​Community Council Appoints Weber to Fill Vacancy; Discusses Crosswalk Modification

by Leslie Lytle, Messenger Staff Writer

At the Oct. 30 meeting the Sewanee Community Council appointed June Weber to serve as the District 1 representative in keeping with the authority granted by the council’s constitution to fill mid-term vacancies.
A realtor with Gooch Beasley, Weber’s daughter attended the University prompting her to relocate in the Sewanee area following Hurricane Katrina.
“She’s sharp and dependable and would be a great asset to our group,” said council representative Flournoy Rogers, who nominated Weber.
Weber will serve until the next election in Nov. 2018.
Revisiting a topic previously discussed, council representative
Cindy Potter said she spoke with Franklin County Highway Commissioner Joe David McBee about the crossing light in front of the Blue Chair “taking up five or six parking spaces.”
McBee indicated he was open to making the two downtown crossing lights more compatible with the Sewanee Village Plan, Potter said.
Provost Nancy Berner asked Potter to communicate to McBee “the council would greatly appreciate the lights being modified.”
To keep the council abreast of issues concerning the community, Berner provided an overview of agenda items proposed to the council agenda committee, but determined to be best dealt with by other agencies.
The need for sidewalks in the Quintard Hall and School of Theology vicinity was already under review by Facilities Management, according to Berner. The problem of overly long vehicles parked on Tennessee Avenue extending into the street fell to the police department to address, Berner said. Plans are to communicate the problem via email or similar means in the hope of avoiding issuing citations. Berner also noted a group had formed to coordinate maintenance of the ballpark, and she would meet with them in early November to discuss the issues.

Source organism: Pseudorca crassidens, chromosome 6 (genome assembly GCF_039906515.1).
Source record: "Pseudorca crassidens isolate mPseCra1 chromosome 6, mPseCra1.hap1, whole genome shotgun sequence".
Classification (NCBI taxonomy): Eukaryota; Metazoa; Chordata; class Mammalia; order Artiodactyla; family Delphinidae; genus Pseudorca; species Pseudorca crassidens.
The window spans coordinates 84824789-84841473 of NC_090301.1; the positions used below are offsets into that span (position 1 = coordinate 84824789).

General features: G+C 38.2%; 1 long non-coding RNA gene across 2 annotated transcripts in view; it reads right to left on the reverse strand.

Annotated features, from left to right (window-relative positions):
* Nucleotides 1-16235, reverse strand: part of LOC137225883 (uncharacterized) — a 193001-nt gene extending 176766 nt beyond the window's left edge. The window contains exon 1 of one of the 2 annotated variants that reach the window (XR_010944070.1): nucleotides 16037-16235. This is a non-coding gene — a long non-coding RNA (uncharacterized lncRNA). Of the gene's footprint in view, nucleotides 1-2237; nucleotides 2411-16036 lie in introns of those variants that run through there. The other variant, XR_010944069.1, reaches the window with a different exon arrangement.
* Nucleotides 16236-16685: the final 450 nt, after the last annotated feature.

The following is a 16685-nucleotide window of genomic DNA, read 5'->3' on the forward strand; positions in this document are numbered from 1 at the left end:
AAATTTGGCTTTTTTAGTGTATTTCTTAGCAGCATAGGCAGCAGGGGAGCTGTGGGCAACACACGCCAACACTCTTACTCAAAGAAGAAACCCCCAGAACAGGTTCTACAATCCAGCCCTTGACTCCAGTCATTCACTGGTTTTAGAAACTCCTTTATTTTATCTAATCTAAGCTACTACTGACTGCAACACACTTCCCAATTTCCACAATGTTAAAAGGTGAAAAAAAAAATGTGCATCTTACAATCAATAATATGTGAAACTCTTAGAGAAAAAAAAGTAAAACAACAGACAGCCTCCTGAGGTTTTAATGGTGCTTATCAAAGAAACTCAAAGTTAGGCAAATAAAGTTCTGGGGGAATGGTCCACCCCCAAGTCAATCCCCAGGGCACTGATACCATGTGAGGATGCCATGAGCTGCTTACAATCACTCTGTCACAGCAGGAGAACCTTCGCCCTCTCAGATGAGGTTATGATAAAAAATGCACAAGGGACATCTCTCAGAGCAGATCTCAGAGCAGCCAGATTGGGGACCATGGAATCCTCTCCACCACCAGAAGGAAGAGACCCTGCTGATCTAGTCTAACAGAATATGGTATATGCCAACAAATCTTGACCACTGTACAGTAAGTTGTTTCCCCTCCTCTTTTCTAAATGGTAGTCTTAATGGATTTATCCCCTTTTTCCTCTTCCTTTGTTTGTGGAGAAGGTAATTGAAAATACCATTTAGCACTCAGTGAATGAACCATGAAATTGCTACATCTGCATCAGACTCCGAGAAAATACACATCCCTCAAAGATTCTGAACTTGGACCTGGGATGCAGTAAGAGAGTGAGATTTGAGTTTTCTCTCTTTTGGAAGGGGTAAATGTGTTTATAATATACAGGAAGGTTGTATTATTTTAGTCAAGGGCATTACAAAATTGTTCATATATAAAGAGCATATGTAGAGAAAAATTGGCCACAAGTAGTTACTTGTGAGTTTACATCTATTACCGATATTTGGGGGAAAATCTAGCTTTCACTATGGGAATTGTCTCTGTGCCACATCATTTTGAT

Mike Gardner, who oversees Facilities Planning and Operations, said Duck River Electric recently communicated concern about the age and safety of the ballpark lighting. “We’re going to have to do something about the lighting system,” Gardner stressed.
Council representative Pixie Dozier updated the group on the Community Funding Project. The council sponsored program provides funding for projects that enhance the community and improve the quality of life of residents. The deadline for submitting proposals was Nov. 1. The review committee is expected to make recommendations to the council at the next meeting on Jan. 22 meeting.
No award was made in 2017, raising the award amount to $20,000 for 2018. In 2016, the council divided the $11,000 available among seven applicants. Past recipients include a Girl Scout Silver Project, upgrades to the Sewanee dog pound, Elliott Park amenities, improvements to the Community Center, a special needs swing at the Woodlands, and bulbs for the local playgroup to plant by the Cross.
“I’ve heard many suggestions for projects,” Dozier said. She encouraged people to turn their suggestions into proposals and apply for funding. The deadline for the next round of submissions is April 1, 2018.